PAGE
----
Gum Disease

Periodontal disease or gum disease is the leading cause of tooth loss in adults. Why?

This is because the initial symptoms usually go unnoticed. By the time a person notices a loose tooth or starts getting abscesses, it may be too late to save the tooth. In a healthy mouth, teeth fit snugly in their sockets and their roots are surrounded by a strong foundation of gums and their supportive tissue. Periodontal disease is a gum infection usually caused by plaque. Other factors that can contribute to gum disease are local irritants (smoking, chewing tobacco or habitually clenching the teeth), poor nutrition, certain medications and high levels of stress.

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What are the signs of gum disease?

Watch for gums that bleed when brushing (even a little), red, swollen or tender gums, persistent bad breath, loose teeth, or gums that are pulling away from the teeth.

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How can gum disease be prevented?

Periodontal or gum disease can be prevented by brushing well twice a day, flossing daily, eating a balanced diet and visiting your dentist regularly - ideally every six months or the interval that your dentist recommends - for a preventive checkup examination and professional hygiene treatment.

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How do you treat gum disease?

Your dental team would treat gum disease by providing detailed hygiene treatment (scaling and root planing). In more advanced cases you may need periodontal surgery . Your dentist or the periodontist (specialist who treats periodontal disease) may supplement this surgery with different types of gum or bone grafts to help you keep your teeth for a lifetime.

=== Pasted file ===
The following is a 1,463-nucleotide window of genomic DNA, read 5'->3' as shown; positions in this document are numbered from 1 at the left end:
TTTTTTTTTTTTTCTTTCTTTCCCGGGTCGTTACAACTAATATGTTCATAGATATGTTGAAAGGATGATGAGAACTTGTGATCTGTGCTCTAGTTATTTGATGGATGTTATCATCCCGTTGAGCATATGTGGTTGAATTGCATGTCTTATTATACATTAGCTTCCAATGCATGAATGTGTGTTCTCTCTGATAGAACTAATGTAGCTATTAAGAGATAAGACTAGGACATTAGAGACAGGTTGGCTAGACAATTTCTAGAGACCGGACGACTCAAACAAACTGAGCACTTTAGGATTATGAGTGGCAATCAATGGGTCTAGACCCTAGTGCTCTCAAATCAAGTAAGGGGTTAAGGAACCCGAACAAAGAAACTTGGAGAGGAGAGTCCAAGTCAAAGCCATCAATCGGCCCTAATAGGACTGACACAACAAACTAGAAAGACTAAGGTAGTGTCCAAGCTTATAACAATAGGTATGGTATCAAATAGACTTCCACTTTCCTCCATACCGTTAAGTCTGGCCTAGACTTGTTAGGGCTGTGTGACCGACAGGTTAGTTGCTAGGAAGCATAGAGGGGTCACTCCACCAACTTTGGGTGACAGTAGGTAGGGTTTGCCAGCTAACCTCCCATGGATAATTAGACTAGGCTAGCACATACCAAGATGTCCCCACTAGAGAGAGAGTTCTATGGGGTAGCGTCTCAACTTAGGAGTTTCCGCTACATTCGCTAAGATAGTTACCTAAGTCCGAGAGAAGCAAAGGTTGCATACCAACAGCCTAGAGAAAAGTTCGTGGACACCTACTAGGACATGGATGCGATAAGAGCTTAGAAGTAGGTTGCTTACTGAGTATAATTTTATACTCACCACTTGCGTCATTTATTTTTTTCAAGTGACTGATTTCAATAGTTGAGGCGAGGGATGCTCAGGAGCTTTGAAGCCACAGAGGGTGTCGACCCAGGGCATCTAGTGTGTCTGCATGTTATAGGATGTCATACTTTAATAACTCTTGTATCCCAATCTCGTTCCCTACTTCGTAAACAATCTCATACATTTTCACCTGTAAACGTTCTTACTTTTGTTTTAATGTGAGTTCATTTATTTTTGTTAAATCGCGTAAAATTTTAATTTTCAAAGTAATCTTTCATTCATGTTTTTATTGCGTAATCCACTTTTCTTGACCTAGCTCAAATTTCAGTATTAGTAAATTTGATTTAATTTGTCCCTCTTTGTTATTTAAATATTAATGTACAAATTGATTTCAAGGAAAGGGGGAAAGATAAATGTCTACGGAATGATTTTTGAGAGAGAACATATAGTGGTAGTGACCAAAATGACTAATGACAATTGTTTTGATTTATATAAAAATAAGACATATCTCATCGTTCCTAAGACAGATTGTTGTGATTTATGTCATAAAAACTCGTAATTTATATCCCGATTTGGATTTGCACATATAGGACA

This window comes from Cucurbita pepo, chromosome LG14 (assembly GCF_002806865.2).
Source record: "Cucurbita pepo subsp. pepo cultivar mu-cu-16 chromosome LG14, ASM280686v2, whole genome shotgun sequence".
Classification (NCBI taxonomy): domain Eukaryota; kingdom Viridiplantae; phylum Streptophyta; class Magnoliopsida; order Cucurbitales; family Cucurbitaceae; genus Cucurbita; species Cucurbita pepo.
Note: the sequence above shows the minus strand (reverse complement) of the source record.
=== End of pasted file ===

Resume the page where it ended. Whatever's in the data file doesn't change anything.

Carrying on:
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What's the difference between my checkup and the periodontal maintenance visit?

For a person with healthy gums and teeth one or two preventive dental visits every year, or "checkups", can be enough to keep their mouth healthy. If you have periodontal disease, you may need root planning to remove diseased deposits from the roots of your teeth. You may also need surgery. After the disease process is under control a regular "cleaning" is not appropriate anymore. Instead, you will need on-going gum and bone care procedures, also known as periodontal maintenance to keep your mouth healthy. You will likely need to visit your dentist more frequently during the year - every 3 or 4 months. This allows the dental team to get into areas around your teeth that you can't reach and prevent large buildups of stone and bacterial toxins that make gum disease progress. On one of your periodontal maintenance visits during the year your dentist would complete your continuing care examination or "checkup" in addition to providing preventive hygiene care.

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